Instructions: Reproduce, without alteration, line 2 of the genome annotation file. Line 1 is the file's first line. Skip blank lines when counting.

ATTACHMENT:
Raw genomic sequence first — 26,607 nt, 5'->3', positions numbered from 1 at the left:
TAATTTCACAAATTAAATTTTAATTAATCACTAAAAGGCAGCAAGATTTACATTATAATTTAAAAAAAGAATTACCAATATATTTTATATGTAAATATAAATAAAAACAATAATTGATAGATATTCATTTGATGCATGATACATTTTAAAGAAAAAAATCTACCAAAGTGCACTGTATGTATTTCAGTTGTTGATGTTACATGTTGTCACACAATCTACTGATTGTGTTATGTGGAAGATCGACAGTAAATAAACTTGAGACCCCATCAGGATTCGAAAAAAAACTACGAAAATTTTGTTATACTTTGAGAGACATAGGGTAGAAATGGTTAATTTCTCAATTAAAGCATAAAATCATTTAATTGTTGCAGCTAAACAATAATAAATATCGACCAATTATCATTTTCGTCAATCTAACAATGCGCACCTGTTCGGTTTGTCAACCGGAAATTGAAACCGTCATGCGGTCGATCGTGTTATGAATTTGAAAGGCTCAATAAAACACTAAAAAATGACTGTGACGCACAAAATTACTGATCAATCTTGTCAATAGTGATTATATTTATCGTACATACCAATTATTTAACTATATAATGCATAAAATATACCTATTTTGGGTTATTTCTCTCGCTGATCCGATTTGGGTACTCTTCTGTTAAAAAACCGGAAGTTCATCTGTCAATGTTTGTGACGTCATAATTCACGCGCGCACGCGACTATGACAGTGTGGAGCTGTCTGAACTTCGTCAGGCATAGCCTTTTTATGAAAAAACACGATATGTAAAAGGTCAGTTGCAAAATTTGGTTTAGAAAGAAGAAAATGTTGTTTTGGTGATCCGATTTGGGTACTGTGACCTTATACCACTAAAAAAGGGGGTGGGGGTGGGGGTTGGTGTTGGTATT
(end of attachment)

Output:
TAATTTCACAAATTAAATTTTAATTAATCACTAAAAGGCAGCAAGATTTACATTATAATTTAAAAAAAGAATTACCAATATATTTTATATGTAAATATAAATAAAAACAATAATTGATAGATATTCATTTGATGCATGATACATTTTAAAGAAAAAAATCTACCAAAGTGCACTGTATGTATTTCAGTTGTTGATGTTACATGTTGTCACACAATCTACTGATTGTGTTATGTGGAAGATCGACAGTAAATAAACTTGAGACCCCATCAGGATTCGAAAAAAAACTACGAAAATTTTGTTATACTTTGAGAGACATAGGGTAGAAATGGTTAATTTCTCAATTAAAGCATAAAATCATTTAATTGTTGCAGCTAAACAATAATAAATATCGACCAATTATCATTTTCGTCAATCTAACAATGCGCACCTGTTCGGTTTGTCAACCGGAAATTGAAACCGTCATGCGGTCGATCGTGTTATGAATTTGAAAGGCTCAATAAAACACTAAAAAATGACTGTGACGCACAAAATTACTGATCAATCTTGTCAATAGTGATTATATTTATCGTACATACCAATTATTTAACTATATAATGCATAAAATATACCTATTTTGGGTTATTTCTCTCGCTGATCCGATTTGGGTACTCTTCTGTTAAAAAACCGGAAGTTCATCTGTCAATGTTTGTGACGTCATAATTCACGCGCGCACGCGACTATGACAGTGTGGAGCTGTCTGAACTTCGTCAGGCATAGCCTTTTTATGAAAAAACACGATATGTAAAAGGTCAGTTGCAAAATTTGGTTTAGAAAGAAGAAAATGTTGTTTTGGTGATCCGATTTGGGTACTGTGACCTTATACCACTAAAAAAGGGGGTGGGGGTGGGGGTTGGTGTTGGTATT